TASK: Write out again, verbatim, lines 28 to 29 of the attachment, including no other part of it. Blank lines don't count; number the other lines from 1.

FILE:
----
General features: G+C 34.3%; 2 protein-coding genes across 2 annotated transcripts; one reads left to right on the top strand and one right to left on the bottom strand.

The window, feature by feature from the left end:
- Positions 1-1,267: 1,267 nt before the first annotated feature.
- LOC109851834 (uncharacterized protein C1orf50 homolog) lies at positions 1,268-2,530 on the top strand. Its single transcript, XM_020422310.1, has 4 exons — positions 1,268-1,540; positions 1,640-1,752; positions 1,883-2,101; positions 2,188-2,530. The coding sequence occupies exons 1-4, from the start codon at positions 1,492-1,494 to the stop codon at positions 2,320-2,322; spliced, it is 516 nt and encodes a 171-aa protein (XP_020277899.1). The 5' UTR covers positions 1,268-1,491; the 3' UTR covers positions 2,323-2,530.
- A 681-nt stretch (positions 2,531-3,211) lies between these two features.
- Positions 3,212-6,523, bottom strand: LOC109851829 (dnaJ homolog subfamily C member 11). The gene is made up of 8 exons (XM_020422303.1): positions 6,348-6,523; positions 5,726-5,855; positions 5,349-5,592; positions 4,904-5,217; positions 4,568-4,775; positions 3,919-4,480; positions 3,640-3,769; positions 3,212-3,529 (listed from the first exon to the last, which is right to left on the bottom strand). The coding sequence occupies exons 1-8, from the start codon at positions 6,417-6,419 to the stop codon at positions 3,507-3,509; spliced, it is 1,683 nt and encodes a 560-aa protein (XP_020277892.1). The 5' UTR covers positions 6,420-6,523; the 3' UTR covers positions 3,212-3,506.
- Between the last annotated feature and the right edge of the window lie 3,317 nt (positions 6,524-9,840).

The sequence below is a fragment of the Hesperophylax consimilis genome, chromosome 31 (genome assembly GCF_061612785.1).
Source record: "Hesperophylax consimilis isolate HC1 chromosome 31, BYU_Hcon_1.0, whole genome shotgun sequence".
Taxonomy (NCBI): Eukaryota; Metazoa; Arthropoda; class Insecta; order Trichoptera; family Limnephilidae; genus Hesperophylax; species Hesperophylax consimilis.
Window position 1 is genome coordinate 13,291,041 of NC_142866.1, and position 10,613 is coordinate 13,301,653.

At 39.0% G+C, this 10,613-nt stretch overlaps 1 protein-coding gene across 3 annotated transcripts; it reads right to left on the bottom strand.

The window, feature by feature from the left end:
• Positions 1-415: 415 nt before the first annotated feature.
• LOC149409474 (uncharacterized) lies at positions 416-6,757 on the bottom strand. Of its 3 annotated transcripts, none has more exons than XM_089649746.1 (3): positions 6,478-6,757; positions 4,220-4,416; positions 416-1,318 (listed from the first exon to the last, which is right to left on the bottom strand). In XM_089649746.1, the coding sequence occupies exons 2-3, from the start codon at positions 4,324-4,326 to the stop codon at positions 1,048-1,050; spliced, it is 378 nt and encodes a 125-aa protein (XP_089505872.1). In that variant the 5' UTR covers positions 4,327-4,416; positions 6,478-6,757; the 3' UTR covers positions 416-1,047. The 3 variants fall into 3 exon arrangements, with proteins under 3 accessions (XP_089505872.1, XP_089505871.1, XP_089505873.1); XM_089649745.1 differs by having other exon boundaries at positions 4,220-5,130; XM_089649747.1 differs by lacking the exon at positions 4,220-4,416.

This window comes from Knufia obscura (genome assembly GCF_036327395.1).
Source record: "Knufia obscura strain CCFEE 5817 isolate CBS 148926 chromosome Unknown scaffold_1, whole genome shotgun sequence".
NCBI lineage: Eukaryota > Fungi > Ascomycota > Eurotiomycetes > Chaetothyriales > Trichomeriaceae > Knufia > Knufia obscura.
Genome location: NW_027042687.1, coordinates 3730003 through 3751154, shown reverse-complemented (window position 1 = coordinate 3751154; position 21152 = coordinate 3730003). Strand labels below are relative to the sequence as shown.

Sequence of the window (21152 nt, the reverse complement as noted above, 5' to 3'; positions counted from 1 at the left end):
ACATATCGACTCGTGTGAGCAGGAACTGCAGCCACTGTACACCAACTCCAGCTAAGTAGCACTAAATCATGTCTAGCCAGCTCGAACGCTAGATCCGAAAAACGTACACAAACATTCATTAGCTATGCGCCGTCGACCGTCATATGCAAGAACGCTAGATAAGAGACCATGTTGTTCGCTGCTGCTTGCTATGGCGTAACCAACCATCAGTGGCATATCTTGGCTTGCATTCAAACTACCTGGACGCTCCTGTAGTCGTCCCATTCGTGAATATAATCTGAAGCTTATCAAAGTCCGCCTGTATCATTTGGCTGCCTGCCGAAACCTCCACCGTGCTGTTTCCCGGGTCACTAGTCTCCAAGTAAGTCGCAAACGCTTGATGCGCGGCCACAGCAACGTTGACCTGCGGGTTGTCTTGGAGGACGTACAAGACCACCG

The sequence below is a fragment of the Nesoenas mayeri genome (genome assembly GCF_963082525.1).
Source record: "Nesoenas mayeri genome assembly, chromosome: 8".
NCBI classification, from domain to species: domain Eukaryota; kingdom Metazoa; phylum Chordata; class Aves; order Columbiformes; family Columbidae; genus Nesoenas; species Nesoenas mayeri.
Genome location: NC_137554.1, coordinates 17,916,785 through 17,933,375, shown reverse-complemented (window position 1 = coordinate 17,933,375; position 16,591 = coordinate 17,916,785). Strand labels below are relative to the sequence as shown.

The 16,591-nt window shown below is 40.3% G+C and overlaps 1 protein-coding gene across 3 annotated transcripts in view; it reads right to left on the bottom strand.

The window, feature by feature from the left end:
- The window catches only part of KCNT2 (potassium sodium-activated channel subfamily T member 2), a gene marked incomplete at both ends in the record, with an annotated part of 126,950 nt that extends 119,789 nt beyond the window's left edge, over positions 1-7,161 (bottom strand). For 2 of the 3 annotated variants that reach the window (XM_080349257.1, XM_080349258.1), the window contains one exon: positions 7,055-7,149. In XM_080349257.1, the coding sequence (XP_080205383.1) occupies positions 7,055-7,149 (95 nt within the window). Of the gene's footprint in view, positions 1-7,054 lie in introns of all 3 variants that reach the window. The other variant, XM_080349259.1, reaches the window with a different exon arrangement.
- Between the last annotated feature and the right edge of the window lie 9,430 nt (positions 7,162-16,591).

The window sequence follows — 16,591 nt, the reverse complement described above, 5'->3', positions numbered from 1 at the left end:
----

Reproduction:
- The window catches only part of KCNT2 (potassium sodium-activated channel subfamily T member 2), a gene marked incomplete at both ends in the record, with an annotated part of 126,950 nt that extends 119,789 nt beyond the window's left edge, over positions 1-7,161 (bottom strand). For 2 of the 3 annotated variants that reach the window (XM_080349257.1, XM_080349258.1), the window contains one exon: positions 7,055-7,149. In XM_080349257.1, the coding sequence (XP_080205383.1) occupies positions 7,055-7,149 (95 nt within the window). Of the gene's footprint in view, positions 1-7,054 lie in introns of all 3 variants that reach the window. The other variant, XM_080349259.1, reaches the window with a different exon arrangement.
- Between the last annotated feature and the right edge of the window lie 9,430 nt (positions 7,162-16,591).